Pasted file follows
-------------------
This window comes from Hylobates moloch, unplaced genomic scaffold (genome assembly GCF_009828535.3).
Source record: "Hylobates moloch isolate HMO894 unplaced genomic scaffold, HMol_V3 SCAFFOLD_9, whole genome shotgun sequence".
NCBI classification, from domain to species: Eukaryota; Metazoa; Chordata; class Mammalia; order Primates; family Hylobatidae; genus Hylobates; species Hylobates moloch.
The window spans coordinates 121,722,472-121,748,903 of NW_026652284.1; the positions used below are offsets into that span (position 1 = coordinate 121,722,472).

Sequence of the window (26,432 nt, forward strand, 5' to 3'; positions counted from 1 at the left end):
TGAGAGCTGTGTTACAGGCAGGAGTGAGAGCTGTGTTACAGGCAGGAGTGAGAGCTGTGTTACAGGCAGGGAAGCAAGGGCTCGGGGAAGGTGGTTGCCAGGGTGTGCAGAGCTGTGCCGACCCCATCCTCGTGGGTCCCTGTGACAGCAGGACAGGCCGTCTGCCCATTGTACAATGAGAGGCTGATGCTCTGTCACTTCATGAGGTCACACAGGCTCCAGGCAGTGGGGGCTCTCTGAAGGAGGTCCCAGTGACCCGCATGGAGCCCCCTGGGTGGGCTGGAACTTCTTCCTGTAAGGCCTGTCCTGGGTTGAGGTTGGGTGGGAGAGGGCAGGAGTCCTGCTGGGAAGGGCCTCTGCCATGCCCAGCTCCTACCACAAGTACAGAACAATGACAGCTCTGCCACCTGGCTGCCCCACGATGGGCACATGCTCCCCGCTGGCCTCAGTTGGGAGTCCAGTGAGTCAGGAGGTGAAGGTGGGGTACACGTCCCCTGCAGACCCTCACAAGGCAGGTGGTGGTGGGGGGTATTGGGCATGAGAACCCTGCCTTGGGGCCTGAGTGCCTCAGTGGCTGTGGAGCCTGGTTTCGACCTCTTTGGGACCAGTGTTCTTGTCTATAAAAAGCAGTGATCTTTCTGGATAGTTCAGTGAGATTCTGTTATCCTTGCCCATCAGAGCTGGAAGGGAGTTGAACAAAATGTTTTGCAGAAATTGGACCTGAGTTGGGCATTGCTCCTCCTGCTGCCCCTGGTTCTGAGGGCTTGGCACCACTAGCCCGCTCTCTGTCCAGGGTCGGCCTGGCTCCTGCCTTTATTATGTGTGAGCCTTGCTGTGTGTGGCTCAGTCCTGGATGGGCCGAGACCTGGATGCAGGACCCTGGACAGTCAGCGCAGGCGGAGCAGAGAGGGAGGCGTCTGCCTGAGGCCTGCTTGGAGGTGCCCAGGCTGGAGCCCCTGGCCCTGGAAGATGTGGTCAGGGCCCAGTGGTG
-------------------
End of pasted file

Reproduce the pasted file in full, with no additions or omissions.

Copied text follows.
This window comes from Hylobates moloch, unplaced genomic scaffold (genome assembly GCF_009828535.3).
Source record: "Hylobates moloch isolate HMO894 unplaced genomic scaffold, HMol_V3 SCAFFOLD_9, whole genome shotgun sequence".
NCBI classification, from domain to species: Eukaryota; Metazoa; Chordata; class Mammalia; order Primates; family Hylobatidae; genus Hylobates; species Hylobates moloch.
The window spans coordinates 121,722,472-121,748,903 of NW_026652284.1; the positions used below are offsets into that span (position 1 = coordinate 121,722,472).

Sequence of the window (26,432 nt, forward strand, 5' to 3'; positions counted from 1 at the left end):
TGAGAGCTGTGTTACAGGCAGGAGTGAGAGCTGTGTTACAGGCAGGAGTGAGAGCTGTGTTACAGGCAGGGAAGCAAGGGCTCGGGGAAGGTGGTTGCCAGGGTGTGCAGAGCTGTGCCGACCCCATCCTCGTGGGTCCCTGTGACAGCAGGACAGGCCGTCTGCCCATTGTACAATGAGAGGCTGATGCTCTGTCACTTCATGAGGTCACACAGGCTCCAGGCAGTGGGGGCTCTCTGAAGGAGGTCCCAGTGACCCGCATGGAGCCCCCTGGGTGGGCTGGAACTTCTTCCTGTAAGGCCTGTCCTGGGTTGAGGTTGGGTGGGAGAGGGCAGGAGTCCTGCTGGGAAGGGCCTCTGCCATGCCCAGCTCCTACCACAAGTACAGAACAATGACAGCTCTGCCACCTGGCTGCCCCACGATGGGCACATGCTCCCCGCTGGCCTCAGTTGGGAGTCCAGTGAGTCAGGAGGTGAAGGTGGGGTACACGTCCCCTGCAGACCCTCACAAGGCAGGTGGTGGTGGGGGGTATTGGGCATGAGAACCCTGCCTTGGGGCCTGAGTGCCTCAGTGGCTGTGGAGCCTGGTTTCGACCTCTTTGGGACCAGTGTTCTTGTCTATAAAAAGCAGTGATCTTTCTGGATAGTTCAGTGAGATTCTGTTATCCTTGCCCATCAGAGCTGGAAGGGAGTTGAACAAAATGTTTTGCAGAAATTGGACCTGAGTTGGGCATTGCTCCTCCTGCTGCCCCTGGTTCTGAGGGCTTGGCACCACTAGCCCGCTCTCTGTCCAGGGTCGGCCTGGCTCCTGCCTTTATTATGTGTGAGCCTTGCTGTGTGTGGCTCAGTCCTGGATGGGCCGAGACCTGGATGCAGGACCCTGGACAGTCAGCGCAGGCGGAGCAGAGAGGGAGGCGTCTGCCTGAGGCCTGCTTGGAGGTGCCCAGGCTGGAGCCCCTGGCCCTGGAAGATGTGGTCAGGGCCCAGTGGTG